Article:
Madoff victims win $7.2 billion from Picower estate

By Aaron Smith, staff writer


NEW YORK (CNNMoney) -- It's a landmark day for victims of Bernard Madoff's Ponzi scheme. A bankruptcy court judge approved the trustee's request to dole out billions of dollars in seized assets to the victims.

Judge Burton Lifland ruled on Thursday that Irving Picard, the court-appointed trustee in the recovery of assets stolen by Madoff, should free up cash to compensate victims.

This applies specifically to the $7.2 billion estate of Jeffry Picower, a philanthropist and Madoff associate who died of a heart attack in 2009. On Dec. 17, 2010, Picard reached a deal with Picower's widow Barbara, who agreed to turn over the money her husband received from the Madoff scheme so it could be returned to victims. This is the largest forfeiture in U.S. history.

"It was totally appropriate and correct and very beneficial to the victims," Picard told CNNMoney.

Picard claimed in court filings that Picower was a key beneficiary of Madoff's scheme. The trustee said Picower had withdrawn $7.8 billion from Madoff's firm since the 1970s, even though he only invested $619 million. Picower "knew or should have known that [he] was profiting from fraud, because of the highly implausible high rates of return" on his accounts, the trustee said.

Barbara Picower has denied that her late husband knew anything about the scheme.

Many victims have received compensation through the Securities Investor Protection Corp., which insured $783 million of the damages to investors. But with the court's ruling, this is the first time that victims will receive money from seized assets.

The trustee has verified nearly $6 billion worth of claims from 2,372 victims. More than 10,000 claims have been denied, in some cases because the victims withdrew more from Madoff than they invested, and in other cases because they invested through feeder funds.

The trustee has sued at least 400 investors, who withdrew more money from Madoff than they invested.

Madoff pleaded guilty in March 2009 to orchestrating the most massive Ponzi scheme in history. He used his Manhattan investment firm as a front for the pyramid-style scam.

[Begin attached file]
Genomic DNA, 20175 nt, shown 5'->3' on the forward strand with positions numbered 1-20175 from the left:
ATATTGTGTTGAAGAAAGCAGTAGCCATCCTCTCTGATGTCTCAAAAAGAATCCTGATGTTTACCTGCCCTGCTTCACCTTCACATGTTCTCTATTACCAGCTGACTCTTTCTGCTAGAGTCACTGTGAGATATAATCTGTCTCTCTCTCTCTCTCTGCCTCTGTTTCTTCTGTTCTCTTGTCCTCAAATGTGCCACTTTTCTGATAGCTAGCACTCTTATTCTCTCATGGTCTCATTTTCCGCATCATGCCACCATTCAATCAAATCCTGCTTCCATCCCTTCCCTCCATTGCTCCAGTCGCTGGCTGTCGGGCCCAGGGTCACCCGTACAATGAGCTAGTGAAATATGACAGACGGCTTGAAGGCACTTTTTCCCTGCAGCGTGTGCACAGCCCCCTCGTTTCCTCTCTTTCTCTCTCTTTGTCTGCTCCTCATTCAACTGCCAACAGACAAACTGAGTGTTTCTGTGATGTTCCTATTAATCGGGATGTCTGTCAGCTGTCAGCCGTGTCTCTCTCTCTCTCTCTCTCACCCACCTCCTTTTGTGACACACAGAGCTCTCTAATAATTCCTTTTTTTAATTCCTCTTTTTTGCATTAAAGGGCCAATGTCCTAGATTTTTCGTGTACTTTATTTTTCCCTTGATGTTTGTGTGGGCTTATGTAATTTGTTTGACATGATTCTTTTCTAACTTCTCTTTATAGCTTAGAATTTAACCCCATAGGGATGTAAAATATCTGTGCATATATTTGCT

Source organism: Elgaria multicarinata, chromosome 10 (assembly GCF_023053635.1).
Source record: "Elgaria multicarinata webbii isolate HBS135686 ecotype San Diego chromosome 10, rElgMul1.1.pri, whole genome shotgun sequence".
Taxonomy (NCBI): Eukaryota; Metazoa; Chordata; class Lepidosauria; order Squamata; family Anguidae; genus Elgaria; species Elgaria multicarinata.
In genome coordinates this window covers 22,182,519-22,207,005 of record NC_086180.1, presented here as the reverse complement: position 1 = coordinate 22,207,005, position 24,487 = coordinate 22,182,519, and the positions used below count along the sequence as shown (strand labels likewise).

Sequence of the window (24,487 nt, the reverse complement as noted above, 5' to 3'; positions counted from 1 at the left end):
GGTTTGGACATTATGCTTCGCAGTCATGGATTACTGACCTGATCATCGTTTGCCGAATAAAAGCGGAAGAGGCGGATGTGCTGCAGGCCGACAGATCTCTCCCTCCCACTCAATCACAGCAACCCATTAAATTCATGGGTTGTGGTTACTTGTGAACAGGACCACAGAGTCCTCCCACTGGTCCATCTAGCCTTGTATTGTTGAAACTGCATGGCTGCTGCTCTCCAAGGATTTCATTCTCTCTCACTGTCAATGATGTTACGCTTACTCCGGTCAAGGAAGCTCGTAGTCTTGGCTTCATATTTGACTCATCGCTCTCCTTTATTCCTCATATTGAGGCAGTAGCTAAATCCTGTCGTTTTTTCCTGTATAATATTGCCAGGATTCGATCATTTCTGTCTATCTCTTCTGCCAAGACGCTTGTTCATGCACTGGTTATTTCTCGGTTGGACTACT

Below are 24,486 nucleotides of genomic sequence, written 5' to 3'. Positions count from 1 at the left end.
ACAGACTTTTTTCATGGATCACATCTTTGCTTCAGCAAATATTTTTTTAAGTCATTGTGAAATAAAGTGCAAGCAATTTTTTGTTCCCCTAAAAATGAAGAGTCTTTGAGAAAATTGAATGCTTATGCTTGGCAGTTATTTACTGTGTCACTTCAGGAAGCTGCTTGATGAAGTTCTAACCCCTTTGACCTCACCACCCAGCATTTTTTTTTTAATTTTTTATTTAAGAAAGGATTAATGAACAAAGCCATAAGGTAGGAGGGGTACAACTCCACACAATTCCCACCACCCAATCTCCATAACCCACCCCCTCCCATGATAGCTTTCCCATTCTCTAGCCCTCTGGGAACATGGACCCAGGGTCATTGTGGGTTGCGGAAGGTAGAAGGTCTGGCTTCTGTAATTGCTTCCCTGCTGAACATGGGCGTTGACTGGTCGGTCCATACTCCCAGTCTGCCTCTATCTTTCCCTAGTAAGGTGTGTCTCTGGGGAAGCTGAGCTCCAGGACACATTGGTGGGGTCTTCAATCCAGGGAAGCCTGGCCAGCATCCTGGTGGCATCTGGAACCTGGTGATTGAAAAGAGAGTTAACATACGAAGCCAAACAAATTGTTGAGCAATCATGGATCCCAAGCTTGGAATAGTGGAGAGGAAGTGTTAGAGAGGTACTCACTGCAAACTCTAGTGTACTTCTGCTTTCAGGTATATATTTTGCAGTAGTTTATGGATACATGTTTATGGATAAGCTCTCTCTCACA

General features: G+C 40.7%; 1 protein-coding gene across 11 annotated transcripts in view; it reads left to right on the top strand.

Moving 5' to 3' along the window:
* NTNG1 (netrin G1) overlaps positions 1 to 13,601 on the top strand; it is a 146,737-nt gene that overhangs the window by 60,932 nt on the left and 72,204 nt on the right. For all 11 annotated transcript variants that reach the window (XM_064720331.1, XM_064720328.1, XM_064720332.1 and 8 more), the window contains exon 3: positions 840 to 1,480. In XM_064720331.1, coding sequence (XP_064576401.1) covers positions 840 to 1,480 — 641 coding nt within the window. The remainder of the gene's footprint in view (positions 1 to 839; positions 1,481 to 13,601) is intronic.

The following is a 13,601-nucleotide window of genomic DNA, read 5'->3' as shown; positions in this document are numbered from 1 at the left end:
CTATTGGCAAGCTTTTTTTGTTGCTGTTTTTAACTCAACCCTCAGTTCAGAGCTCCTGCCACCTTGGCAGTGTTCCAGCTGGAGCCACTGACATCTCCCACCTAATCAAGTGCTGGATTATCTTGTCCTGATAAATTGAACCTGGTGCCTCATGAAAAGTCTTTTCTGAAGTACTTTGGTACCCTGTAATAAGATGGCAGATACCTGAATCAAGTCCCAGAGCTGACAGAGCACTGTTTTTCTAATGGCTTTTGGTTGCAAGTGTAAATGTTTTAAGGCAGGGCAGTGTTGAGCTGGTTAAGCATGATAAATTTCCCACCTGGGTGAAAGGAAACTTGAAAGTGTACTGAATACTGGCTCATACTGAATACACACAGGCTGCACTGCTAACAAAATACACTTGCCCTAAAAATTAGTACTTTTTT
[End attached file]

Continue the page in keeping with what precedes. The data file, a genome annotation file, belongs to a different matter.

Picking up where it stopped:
He stole money from investors while claiming to be investing it in the markets. He would provide the stolen money to his more mature investors, like Picower, while fraudulently claiming that the returns were legitimate.

Madoff is serving a 150-year sentence in a medium security federal prison in Butner, N.C. To top of page

Frontline troops push for solar energy
The U.S. Marines are testing renewable energy technologies like solar to reduce costs and casualties associated with fossil fuels. Play
25 Best Places to find rich singles
Looking for Mr. or Ms. Moneybags? Hunt down the perfect mate in these wealthy cities, which are brimming with unattached professionals. More
Fun festivals: Twins to mustard to pirates!
You'll see double in Twinsburg, Ohio, and Ketchup lovers should beware in Middleton, WI. Here's some of the best and strangest town festivals. Play
Index Last Change % Change
Dow 17,131.97 100.83 0.59%
Nasdaq 4,552.76 33.86 0.75%
S&P 500 1,998.98 14.85 0.75%
Treasuries 2.59 -0.00 -0.08%
Data as of 6:24pm ET
Company Price Change % Change
Apple Inc 100.86 -0.77 -0.76%
Bank of America Corp... 16.71 -0.03 -0.18%
Yahoo! Inc 42.71 0.16 0.38%
Alcoa Inc 16.16 -0.23 -1.40%
Facebook Inc 76.08 1.50 2.01%
Data as of 4:02pm ET

Sections

Anheuser-Busch, one of the NFL's biggest sponsors, says it is disappointed with how the league has handled recent controversies. More

Scotland's independence vote is too close to call but those who want to keep Britain united won this year's campaign funding race by some distance. More

The FBI's new facial recognition system lets local police easily identify you. It will one day spot you from your iris, voice and the way you walk. More

Y Combinator president Sam Altman is teaching a startup class at Stanford with Silicon Valley heavy hitters as guest lecturers. Bonus: All the videos will be available for free online. More

What do all 401K millionaires have in common? Christine Romans explains what it takes to be a member of the club. More

Market indexes are shown in real time, except for the DJIA, which is delayed by two minutes. All times are ET. Disclaimer Morningstar: © 2014 Morningstar, Inc. All Rights Reserved. Disclaimer The Dow Jones IndexesSM are proprietary to and distributed by Dow Jones & Company, Inc. and have been licensed for use. All content of the Dow Jones IndexesSM © 2014 is proprietary to Dow Jones & Company, Inc. Chicago Mercantile Association. The market data is the property of Chicago Mercantile Exchange Inc. and its licensors. All rights reserved. FactSet Research Systems Inc. 2014. All rights reserved. Most stock quote data provided by BATS.